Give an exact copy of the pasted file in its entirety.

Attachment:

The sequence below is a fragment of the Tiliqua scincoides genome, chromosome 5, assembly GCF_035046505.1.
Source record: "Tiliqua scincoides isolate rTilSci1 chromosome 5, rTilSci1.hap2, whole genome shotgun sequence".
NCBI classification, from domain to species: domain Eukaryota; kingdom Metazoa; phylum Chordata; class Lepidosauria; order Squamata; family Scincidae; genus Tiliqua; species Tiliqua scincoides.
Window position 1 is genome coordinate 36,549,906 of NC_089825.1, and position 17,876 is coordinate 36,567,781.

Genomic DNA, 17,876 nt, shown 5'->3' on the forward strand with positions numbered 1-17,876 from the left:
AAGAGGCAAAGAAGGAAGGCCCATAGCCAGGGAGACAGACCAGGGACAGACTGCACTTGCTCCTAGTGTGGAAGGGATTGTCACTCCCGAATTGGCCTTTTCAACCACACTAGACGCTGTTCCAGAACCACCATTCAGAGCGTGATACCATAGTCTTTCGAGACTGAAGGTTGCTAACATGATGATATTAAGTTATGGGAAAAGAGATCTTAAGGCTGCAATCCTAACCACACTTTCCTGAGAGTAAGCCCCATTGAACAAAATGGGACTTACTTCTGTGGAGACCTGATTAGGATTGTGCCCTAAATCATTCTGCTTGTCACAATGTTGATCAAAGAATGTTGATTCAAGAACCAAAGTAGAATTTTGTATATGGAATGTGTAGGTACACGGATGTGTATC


The sequence below is a fragment of the Tiliqua scincoides genome, chromosome 5, assembly GCF_035046505.1.
Source record: "Tiliqua scincoides isolate rTilSci1 chromosome 5, rTilSci1.hap2, whole genome shotgun sequence".
NCBI classification, from domain to species: domain Eukaryota; kingdom Metazoa; phylum Chordata; class Lepidosauria; order Squamata; family Scincidae; genus Tiliqua; species Tiliqua scincoides.
Window position 1 is genome coordinate 36,549,906 of NC_089825.1, and position 17,876 is coordinate 36,567,781.

Genomic DNA, 17,876 nt, shown 5'->3' on the forward strand with positions numbered 1-17,876 from the left:
AAGAGGCAAAGAAGGAAGGCCCATAGCCAGGGAGACAGACCAGGGACAGACTGCACTTGCTCCTAGTGTGGAAGGGATTGTCACTCCCGAATTGGCCTTTTCAACCACACTAGACGCTGTTCCAGAACCACCATTCAGAGCGTGATACCATAGTCTTTCGAGACTGAAGGTTGCTAACATGATGATATTAAGTTATGGGAAAAGAGATCTTAAGGCTGCAATCCTAACCACACTTTCCTGAGAGTAAGCCCCATTGAACAAAATGGGACTTACTTCTGTGGAGACCTGATTAGGATTGTGCCCTAAATCATTCTGCTTGTCACAATGTTGATCAAAGAATGTTGATTCAAGAACCAAAGTAGAATTTTGTATATGGAATGTGTAGGTACACGGATGTGTATC